Those Futuristic Piccadilly Line Tube Trains: An Update

Those Futuristic Piccadilly Line Tube Trains: An Update
A mock up frontage of the new tube train
Calling all stations from Goole to Cockfosters. Image: TfL

Back in 2018, TfL teased us with CGI mock-ups of a futuristic-looking tube train, dubbed the 'New Tube for London'. Four years on, where exactly have we got to with them?

Remind me about the 'New Tube for London' again?

The 'New Tube for London' (NTFL) is the name for the 'Inspiro London' stock, designed by Siemens Mobility Ltd. 94 trains have been commissioned for use on the Piccadilly line, which is currently still using tube stock from 1973. (There are only so many times you can give these things a fresh lick of paint.)

a cgi mockn up of the interior of the new trains, with new moquette
Oh HELLO new moquette design. Image: TfL

What's so special about these new tube trains then?

Let's bullet point this one:

  • 10% more capacity than the current Piccadilly stock
  • Better accessibility, for instance wider doors and walk-through carriages
  • Air conditioning and LED lighting throughout
  • Reduced energy consumption and various other eco-friendly touches
  • Did we mention they look all nice and futuristic and stuff?

And any news on the moquette?

Yes! New mock-ups of the train hinted at a brand new moquette design. And then Geoff Marshall went to see it in the flesh (see video above). The moquette's similar to Barman in colour and concept... BUT features different London landmarks, including — and this is wonderful — the Piccadilly line's flying saucer-esque Southgate station. We then asked TfL about the moquette and it revealed that ALL of the landmarks that feature on the pattern reference the works of the great Charles Holden (we can also spot some typical Holden-style windows). The moquette is, naturally, called 'Holden'.

So these new trains are just for the Piccadilly line?

The Mayor of London and TfL have signed a deal with Siemens for an initial 94 trains to be built for the Piccadilly line. BUT assuming everything goes to plan, they'll want NTFL stock on other deep-level lines: Bakerloo, Central and Waterloo & City.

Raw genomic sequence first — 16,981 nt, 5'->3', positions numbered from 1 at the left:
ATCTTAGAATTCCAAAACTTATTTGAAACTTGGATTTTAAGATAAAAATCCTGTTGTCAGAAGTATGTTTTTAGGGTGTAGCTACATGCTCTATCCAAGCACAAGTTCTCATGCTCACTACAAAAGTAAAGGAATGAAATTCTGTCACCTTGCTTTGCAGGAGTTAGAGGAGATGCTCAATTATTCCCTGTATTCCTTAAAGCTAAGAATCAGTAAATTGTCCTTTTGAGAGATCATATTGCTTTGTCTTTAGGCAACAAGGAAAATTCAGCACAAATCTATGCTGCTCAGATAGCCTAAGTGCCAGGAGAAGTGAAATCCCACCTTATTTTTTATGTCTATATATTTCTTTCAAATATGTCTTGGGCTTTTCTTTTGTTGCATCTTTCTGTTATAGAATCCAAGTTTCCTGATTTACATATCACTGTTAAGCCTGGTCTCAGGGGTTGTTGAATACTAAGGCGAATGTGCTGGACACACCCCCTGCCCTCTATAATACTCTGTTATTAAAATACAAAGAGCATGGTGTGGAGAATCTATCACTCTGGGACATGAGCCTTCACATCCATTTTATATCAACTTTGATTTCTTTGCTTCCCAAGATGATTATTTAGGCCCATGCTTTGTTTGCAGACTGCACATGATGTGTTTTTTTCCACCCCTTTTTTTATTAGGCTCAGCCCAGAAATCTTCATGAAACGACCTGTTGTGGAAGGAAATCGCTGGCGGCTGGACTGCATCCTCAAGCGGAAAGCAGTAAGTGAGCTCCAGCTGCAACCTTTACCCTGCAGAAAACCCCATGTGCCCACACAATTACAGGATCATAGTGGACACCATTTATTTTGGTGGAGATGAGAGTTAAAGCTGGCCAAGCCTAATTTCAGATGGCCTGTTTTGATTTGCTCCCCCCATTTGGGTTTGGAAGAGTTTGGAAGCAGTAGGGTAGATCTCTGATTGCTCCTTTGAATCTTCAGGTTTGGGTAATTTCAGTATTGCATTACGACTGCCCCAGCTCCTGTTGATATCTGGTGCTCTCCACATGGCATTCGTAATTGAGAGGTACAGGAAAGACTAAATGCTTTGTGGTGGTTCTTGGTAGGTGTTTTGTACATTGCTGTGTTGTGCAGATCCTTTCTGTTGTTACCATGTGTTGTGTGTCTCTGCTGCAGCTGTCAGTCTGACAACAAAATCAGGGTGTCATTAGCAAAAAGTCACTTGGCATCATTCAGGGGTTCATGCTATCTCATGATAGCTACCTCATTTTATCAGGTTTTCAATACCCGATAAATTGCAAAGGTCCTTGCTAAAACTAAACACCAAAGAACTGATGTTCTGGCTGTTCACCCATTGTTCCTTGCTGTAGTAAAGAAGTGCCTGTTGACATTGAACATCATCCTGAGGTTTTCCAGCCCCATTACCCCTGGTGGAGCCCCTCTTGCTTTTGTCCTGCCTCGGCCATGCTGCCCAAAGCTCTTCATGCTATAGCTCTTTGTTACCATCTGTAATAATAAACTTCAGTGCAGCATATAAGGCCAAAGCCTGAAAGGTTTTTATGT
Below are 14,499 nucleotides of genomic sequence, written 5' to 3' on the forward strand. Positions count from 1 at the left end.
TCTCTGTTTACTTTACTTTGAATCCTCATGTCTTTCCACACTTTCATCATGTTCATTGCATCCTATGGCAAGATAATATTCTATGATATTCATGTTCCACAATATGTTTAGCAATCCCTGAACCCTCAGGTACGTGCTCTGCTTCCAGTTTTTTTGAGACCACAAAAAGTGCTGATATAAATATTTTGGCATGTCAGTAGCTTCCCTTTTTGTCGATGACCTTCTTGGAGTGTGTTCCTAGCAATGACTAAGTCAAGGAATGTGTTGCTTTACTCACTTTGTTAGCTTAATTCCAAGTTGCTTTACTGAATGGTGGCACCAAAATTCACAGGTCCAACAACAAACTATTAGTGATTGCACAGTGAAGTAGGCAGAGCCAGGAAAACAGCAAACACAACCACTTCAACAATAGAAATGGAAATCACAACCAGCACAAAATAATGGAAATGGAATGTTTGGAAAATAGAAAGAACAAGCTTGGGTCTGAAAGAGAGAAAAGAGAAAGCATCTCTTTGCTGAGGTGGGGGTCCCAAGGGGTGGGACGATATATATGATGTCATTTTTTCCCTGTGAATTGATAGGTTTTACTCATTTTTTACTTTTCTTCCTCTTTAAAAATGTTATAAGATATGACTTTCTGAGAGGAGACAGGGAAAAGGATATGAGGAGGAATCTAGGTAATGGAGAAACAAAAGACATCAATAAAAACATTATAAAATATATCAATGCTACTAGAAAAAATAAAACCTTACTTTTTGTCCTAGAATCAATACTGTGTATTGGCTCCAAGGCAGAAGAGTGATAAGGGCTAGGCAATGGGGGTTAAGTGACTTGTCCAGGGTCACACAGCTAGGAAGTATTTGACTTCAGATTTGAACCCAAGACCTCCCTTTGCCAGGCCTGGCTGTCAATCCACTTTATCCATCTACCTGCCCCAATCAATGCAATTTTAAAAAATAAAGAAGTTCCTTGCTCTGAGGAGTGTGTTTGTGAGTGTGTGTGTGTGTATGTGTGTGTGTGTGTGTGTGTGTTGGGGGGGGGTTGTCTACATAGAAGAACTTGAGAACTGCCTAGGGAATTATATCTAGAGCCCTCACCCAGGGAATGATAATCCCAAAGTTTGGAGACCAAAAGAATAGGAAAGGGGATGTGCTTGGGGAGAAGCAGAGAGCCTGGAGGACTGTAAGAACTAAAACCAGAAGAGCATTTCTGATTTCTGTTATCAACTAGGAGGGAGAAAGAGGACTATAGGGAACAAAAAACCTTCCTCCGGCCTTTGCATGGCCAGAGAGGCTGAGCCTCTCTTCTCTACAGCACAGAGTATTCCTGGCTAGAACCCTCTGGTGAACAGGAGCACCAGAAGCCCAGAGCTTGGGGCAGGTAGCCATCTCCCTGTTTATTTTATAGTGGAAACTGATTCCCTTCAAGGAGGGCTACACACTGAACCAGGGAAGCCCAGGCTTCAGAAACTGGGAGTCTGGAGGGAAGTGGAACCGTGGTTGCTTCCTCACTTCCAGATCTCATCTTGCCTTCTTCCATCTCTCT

A CGI mock up of the new stock calling into a station
They're on their way - just a tad behind schedule. Image: TfL

Where are these trains being built?

50% of the initial 94 trains will be built in a factory in Goole, Yorkshire. Well, they will be once Siemens has finished building the factory. That should be in 2023. At the moment all there is to see in Goole is a mock-up of one of the carriages and a cab of one of the trains (see main image, above). And you'll need a press pass to see them.

Right. So they've not started building the trains yet?

They have actually — the other 50% of the new trains are currently being built at another Siemens factory in Vienna.

Is there nowhere I can see a mock up of these trains closer to home?

Now you mention it, there is — at the Design Museum in Kensington:

Mock up cab for the new tube design, at the Design Museum
Image: Londonist

So are the new Piccadilly line trains actually still on track?

TfL initially said the NTFL stock would be rolled out onto London's transport network from 2024. That date's now been pushed back to 2025. So there's a slight delay. And frankly, would it be a TfL project without one?

But we can look forward to seeing these trains everywhere soon after that, right?

Depends on the money situation. The first 94 trains are costing £1.5 billion, and TfL isn't exactly rolling in it right now. Sadiq Khan has made it clear that TfL needs better funding from the government in order to roll out more of these tube trains across the network. He says: "Under a managed decline scenario, the date for new trains for the Bakerloo and Central line would be pushed back to the late 2030s/early 2040s." Seems the Mayor/TfL are going through a phase of teasing Londoners with what the future of transport could look like, then following it up with: "But only if the Tories give us more cash." Like they did with the recent new electric bus design.

Last Updated 20 September 2022

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